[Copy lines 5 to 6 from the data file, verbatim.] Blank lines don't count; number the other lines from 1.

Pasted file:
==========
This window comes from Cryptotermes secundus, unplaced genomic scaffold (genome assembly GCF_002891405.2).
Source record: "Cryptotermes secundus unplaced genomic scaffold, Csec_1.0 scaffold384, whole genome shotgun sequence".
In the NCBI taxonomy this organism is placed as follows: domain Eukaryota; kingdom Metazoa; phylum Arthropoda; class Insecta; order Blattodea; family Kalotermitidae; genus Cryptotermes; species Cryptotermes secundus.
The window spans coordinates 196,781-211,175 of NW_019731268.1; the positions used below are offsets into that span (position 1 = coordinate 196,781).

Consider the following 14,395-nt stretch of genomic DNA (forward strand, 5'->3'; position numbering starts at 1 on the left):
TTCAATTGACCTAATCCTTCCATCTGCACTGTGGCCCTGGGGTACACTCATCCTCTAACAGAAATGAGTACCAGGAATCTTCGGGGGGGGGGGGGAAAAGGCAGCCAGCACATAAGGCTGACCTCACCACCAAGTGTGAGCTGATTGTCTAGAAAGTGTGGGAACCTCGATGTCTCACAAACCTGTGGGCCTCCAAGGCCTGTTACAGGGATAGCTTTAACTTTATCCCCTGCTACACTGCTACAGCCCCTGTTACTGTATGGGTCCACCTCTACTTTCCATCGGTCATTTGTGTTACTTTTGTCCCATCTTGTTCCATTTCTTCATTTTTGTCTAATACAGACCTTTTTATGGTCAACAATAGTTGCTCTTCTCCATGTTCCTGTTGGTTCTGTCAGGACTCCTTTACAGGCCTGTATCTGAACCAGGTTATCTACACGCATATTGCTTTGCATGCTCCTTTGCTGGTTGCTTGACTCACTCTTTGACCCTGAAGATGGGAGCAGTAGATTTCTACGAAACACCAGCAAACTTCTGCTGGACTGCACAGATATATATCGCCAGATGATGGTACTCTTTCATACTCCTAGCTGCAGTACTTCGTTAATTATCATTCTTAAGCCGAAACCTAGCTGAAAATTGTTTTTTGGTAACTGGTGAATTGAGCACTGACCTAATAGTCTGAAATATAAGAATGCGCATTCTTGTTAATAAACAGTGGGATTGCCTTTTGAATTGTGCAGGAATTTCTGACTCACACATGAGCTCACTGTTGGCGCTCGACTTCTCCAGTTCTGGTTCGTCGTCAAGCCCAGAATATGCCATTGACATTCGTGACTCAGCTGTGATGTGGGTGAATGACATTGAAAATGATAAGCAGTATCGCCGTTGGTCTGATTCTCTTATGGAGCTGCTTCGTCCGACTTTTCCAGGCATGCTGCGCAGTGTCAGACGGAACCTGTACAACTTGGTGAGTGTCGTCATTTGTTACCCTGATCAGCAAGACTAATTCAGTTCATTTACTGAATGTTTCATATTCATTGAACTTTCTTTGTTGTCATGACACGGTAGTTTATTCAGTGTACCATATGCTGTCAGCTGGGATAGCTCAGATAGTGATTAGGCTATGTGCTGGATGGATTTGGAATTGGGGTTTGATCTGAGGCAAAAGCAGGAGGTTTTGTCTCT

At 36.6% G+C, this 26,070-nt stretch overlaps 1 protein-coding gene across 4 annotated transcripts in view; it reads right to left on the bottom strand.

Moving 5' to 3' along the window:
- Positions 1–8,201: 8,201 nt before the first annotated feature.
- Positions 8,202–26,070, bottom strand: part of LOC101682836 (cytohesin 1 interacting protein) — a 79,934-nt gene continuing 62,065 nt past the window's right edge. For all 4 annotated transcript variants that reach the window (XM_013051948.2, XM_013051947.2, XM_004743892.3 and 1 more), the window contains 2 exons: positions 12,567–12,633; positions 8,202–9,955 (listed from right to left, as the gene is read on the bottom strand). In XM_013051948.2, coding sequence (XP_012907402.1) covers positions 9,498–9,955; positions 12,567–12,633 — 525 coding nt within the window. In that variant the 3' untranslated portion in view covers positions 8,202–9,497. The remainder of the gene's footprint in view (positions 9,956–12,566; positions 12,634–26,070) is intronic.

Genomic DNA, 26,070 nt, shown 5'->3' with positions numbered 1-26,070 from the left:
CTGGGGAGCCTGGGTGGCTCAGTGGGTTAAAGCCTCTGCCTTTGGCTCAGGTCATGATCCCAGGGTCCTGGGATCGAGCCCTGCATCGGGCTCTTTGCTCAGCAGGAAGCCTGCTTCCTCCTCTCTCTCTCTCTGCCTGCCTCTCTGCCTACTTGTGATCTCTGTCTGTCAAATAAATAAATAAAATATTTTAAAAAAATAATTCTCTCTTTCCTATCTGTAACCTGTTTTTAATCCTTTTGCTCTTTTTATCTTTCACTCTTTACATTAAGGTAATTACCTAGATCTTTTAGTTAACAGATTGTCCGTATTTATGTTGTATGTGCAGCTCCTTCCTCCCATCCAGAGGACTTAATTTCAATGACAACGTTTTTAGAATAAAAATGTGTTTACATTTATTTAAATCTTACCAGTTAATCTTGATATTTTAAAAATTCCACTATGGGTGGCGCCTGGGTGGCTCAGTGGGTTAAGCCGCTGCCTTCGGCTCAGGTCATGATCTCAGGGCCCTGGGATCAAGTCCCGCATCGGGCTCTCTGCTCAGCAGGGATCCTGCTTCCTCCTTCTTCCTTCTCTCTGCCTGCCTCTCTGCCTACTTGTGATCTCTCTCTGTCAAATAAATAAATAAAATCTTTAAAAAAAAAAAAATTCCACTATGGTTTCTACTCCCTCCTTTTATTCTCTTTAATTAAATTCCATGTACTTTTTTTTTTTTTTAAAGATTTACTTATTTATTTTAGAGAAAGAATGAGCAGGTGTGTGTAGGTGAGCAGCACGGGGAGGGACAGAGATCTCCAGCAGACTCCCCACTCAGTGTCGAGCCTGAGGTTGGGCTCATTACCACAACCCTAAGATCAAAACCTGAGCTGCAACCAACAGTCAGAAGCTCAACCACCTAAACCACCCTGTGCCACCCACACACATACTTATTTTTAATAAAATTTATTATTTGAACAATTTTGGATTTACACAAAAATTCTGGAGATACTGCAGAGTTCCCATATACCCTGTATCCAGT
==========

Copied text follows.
Consider the following 14,395-nt stretch of genomic DNA (forward strand, 5'->3'; position numbering starts at 1 on the left):
TTCAATTGACCTAATCCTTCCATCTGCACTGTGGCCCTGGGGTACACTCATCCTCTAACAGAAATGAGTACCAGGAATCTTCGGGGGGGGGGGGGAAAAGGCAGCCAGCACATAAGGCTGACCTCACCACCAAGTGTGAGCTGATTGTCTAGAAAGTGTGGGAACCTCGATGTCTCACAAACCTGTGGGCCTCCAAGGCCTGTTACAGGGATAGCTTTAACTTTATCCCCTGCTACACTGCTACAGCCCCTGTTACTGTATGGGTCCACCTCTACTTTCCATCGGTCATTTGTGTTACTTTTGTCCCATCTTGTTCCATTTCTTCATTTTTGTCTAATACAGACCTTTTTATGGTCAACAATAGTTGCTCTTCTCCATGTTCCTGTTGGTTCTGTCAGGACTCCTTTACAGGCCTGTATCTGAACCAGGTTATCTACACGCATATTGCTTTGCATGCTCCTTTGCTGGTTGCTTGACTCACTCTTTGACCCTGAAGATGGGAGCAGTAGATTTCTACGAAACACCAGCAAACTTCTGCTGGACTGCACAGATATATATCGCCAGATGATGGTACTCTTTCATACTCCTAGCTGCAGTACTTCGTTAATTATCATTCTTAAGCCGAAACCTAGCTGAAAATTGTTTTTTGGTAACTGGTGAATTGAGCACTGACCTAATAGTCTGAAATATAAGAATGCGCATTCTTGTTAATAAACAGTGGGATTGCCTTTTGAATTGTGCAGGAATTTCTGACTCACACATGAGCTCACTGTTGGCGCTCGACTTCTCCAGTTCTGGTTCGTCGTCAAGCCCAGAATATGCCATTGACATTCGTGACTCAGCTGTGATGTGGGTGAATGACATTGAAAATGATAAGCAGTATCGCCGTTGGTCTGATTCTCTTATGGAGCTGCTTCGTCCGACTTTTCCAGGCATGCTGCGCAGTGTCAGACGGAACCTGTACAACTTGGTGAGTGTCGTCATTTGTTACCCTGATCAGCAAGACTAATTCAGTTCATTTACTGAATGTTTCATATTCATTGAACTTTCTTTGTTGTCATGACACGGTAGTTTATTCAGTGTACCATATGCTGTCAGCTGGGATAGCTCAGATAGTGATTAGGCTATGTGCTGGATGGATTTGGAATTGGGGTTTGATCTGAGGCAAAAGCAGGAGGTTTTGTCTCT